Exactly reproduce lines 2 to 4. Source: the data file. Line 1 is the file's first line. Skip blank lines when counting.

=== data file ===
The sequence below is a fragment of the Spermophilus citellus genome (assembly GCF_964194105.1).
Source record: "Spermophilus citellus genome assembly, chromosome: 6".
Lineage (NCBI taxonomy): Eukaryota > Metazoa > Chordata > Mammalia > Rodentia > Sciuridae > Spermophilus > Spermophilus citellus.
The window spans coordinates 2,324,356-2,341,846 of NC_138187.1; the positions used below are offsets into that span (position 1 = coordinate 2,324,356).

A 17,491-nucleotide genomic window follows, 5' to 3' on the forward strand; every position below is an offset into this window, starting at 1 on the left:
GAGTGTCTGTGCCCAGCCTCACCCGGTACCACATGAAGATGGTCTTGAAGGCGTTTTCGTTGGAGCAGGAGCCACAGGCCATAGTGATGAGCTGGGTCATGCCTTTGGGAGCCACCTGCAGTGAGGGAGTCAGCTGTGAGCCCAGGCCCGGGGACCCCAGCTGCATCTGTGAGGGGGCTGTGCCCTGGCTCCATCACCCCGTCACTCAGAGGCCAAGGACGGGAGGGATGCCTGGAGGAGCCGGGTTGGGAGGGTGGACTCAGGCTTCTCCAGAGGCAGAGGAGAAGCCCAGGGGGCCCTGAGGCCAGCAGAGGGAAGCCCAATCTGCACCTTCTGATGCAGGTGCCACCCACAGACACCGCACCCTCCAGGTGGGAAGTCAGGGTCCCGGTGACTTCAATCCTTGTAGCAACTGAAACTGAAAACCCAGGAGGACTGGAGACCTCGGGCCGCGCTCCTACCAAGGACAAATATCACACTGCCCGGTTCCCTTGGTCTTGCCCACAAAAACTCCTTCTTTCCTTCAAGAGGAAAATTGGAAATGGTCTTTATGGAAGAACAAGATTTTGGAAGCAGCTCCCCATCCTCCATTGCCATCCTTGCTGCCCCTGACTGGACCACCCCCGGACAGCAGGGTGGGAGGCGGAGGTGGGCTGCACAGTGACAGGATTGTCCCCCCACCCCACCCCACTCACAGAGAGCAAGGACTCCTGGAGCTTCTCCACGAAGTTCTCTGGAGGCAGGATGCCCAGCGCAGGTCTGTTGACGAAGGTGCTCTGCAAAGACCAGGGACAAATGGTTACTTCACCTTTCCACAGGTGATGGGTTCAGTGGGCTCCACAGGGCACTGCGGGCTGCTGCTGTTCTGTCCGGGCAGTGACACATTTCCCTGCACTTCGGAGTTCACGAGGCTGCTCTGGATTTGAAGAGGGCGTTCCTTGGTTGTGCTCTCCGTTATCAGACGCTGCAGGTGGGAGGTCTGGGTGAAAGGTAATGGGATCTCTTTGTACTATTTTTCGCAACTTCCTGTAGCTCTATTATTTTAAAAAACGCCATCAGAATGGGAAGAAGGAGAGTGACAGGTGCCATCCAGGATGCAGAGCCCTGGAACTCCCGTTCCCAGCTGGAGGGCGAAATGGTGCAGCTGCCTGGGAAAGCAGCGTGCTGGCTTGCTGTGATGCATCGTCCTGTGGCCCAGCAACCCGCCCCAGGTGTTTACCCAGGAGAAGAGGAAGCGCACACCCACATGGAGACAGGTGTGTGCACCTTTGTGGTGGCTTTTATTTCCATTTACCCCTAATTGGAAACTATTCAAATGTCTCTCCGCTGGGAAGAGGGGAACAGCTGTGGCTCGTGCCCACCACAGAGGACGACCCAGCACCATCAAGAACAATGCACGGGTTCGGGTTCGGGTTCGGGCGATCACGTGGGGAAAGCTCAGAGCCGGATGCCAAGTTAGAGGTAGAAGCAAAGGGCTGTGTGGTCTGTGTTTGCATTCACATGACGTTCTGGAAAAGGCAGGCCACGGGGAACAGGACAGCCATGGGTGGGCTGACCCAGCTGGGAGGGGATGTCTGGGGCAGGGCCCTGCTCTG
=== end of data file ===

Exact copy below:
Source record: "Spermophilus citellus genome assembly, chromosome: 6".
Lineage (NCBI taxonomy): Eukaryota > Metazoa > Chordata > Mammalia > Rodentia > Sciuridae > Spermophilus > Spermophilus citellus.
The window spans coordinates 2,324,356-2,341,846 of NC_138187.1; the positions used below are offsets into that span (position 1 = coordinate 2,324,356).